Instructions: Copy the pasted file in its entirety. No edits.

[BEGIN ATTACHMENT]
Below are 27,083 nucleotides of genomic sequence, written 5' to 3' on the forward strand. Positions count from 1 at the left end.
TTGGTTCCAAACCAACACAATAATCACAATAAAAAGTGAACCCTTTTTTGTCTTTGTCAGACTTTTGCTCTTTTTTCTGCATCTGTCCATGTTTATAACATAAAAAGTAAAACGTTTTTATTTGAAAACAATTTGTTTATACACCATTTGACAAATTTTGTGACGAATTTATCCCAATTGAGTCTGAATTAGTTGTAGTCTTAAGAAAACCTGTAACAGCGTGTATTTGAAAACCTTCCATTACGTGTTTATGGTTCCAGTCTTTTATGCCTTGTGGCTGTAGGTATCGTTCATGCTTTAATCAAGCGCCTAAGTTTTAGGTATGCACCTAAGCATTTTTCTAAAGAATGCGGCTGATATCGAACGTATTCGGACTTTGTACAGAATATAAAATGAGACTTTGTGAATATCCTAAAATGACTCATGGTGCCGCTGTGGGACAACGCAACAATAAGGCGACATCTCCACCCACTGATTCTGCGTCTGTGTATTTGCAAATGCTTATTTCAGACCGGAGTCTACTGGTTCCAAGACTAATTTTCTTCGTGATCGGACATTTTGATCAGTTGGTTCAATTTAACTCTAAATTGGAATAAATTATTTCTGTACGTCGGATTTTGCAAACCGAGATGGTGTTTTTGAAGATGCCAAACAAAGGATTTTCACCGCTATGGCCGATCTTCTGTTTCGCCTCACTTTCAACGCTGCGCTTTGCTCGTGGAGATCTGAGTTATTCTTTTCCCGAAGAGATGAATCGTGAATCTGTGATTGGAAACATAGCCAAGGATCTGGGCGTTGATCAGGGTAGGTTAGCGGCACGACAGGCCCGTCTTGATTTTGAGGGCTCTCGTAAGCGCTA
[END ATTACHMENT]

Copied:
Below are 27,083 nucleotides of genomic sequence, written 5' to 3' on the forward strand. Positions count from 1 at the left end.
TTGGTTCCAAACCAACACAATAATCACAATAAAAAGTGAACCCTTTTTTGTCTTTGTCAGACTTTTGCTCTTTTTTCTGCATCTGTCCATGTTTATAACATAAAAAGTAAAACGTTTTTATTTGAAAACAATTTGTTTATACACCATTTGACAAATTTTGTGACGAATTTATCCCAATTGAGTCTGAATTAGTTGTAGTCTTAAGAAAACCTGTAACAGCGTGTATTTGAAAACCTTCCATTACGTGTTTATGGTTCCAGTCTTTTATGCCTTGTGGCTGTAGGTATCGTTCATGCTTTAATCAAGCGCCTAAGTTTTAGGTATGCACCTAAGCATTTTTCTAAAGAATGCGGCTGATATCGAACGTATTCGGACTTTGTACAGAATATAAAATGAGACTTTGTGAATATCCTAAAATGACTCATGGTGCCGCTGTGGGACAACGCAACAATAAGGCGACATCTCCACCCACTGATTCTGCGTCTGTGTATTTGCAAATGCTTATTTCAGACCGGAGTCTACTGGTTCCAAGACTAATTTTCTTCGTGATCGGACATTTTGATCAGTTGGTTCAATTTAACTCTAAATTGGAATAAATTATTTCTGTACGTCGGATTTTGCAAACCGAGATGGTGTTTTTGAAGATGCCAAACAAAGGATTTTCACCGCTATGGCCGATCTTCTGTTTCGCCTCACTTTCAACGCTGCGCTTTGCTCGTGGAGATCTGAGTTATTCTTTTCCCGAAGAGATGAATCGTGAATCTGTGATTGGAAACATAGCCAAGGATCTGGGCGTTGATCAGGGTAGGTTAGCGGCACGACAGGCCCGTCTTGATTTTGAGGGCTCTCGTAAGCGCTA